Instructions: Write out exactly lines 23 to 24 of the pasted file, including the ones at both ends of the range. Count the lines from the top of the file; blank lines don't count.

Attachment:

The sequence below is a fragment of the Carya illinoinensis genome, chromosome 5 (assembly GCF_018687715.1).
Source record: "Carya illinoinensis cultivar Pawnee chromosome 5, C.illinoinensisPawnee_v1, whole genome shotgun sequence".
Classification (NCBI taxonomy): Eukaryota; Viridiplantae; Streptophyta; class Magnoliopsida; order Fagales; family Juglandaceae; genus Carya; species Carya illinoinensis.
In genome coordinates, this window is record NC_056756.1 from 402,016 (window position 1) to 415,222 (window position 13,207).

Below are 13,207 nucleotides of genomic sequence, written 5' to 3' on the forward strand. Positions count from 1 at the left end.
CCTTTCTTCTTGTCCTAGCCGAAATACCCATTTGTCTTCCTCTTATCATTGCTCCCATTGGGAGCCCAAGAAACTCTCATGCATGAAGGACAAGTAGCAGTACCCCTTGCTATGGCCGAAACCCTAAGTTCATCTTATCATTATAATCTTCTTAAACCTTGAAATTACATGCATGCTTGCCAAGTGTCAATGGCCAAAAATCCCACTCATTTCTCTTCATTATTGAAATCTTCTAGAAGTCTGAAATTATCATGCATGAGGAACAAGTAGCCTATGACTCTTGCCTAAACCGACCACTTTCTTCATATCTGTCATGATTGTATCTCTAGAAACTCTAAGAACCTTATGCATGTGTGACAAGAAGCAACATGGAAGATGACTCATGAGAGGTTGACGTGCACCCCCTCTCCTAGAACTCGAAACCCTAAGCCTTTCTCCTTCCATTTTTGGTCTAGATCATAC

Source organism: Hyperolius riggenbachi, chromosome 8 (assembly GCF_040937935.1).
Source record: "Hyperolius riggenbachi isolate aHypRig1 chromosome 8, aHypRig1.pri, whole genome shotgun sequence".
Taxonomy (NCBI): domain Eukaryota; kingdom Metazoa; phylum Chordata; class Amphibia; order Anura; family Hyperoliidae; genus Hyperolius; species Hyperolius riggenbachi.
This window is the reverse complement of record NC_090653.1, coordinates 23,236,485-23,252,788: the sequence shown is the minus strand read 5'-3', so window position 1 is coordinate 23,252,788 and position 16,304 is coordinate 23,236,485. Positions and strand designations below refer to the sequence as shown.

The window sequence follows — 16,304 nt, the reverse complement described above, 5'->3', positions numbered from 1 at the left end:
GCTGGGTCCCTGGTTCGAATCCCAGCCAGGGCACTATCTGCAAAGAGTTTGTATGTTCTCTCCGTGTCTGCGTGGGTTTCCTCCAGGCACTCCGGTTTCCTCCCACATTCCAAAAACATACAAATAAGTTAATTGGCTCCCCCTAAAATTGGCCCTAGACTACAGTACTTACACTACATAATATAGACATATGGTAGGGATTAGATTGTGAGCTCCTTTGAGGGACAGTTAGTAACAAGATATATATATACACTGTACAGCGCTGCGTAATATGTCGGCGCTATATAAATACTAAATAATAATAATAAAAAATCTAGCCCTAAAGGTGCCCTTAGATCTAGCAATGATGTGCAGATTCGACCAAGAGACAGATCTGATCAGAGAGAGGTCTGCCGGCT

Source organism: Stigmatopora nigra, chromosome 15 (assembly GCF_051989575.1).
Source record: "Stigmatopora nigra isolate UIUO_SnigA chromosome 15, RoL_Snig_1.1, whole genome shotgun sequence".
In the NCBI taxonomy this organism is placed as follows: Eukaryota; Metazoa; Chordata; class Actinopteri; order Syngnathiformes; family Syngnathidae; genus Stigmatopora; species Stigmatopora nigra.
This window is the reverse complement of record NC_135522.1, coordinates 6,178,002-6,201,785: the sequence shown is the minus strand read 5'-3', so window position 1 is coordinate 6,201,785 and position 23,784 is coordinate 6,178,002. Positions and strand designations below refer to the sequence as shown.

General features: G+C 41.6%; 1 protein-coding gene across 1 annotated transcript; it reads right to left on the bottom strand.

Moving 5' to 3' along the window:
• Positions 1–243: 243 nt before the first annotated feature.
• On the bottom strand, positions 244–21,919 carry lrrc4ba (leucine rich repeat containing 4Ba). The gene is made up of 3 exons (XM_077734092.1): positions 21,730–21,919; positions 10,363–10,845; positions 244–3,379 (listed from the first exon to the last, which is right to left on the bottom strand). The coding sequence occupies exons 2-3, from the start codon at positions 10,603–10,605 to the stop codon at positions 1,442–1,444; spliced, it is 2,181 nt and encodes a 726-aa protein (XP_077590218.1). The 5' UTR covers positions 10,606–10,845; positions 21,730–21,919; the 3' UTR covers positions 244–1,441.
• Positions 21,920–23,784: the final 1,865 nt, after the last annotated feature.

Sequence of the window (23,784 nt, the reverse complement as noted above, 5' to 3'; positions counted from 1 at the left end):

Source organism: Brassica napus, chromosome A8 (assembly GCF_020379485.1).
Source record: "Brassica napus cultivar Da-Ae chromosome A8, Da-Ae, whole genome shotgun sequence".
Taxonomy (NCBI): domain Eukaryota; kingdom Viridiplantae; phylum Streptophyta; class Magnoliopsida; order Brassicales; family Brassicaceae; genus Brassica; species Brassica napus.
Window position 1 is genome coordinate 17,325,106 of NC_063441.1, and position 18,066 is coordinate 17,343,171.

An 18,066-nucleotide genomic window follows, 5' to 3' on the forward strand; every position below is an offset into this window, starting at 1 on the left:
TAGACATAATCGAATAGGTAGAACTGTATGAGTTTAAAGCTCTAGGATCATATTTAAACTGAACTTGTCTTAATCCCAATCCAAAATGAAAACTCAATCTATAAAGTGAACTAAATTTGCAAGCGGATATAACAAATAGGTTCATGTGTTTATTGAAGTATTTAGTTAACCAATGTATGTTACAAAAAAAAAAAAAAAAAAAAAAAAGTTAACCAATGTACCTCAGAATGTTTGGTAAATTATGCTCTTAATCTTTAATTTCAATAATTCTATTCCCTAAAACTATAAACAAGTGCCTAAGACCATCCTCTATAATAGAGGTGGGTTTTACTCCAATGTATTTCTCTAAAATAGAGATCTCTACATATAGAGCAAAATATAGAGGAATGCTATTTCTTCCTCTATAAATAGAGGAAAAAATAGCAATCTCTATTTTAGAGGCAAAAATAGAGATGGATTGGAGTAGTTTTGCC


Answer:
Source organism: Brassica napus, chromosome A8 (assembly GCF_020379485.1).
Source record: "Brassica napus cultivar Da-Ae chromosome A8, Da-Ae, whole genome shotgun sequence".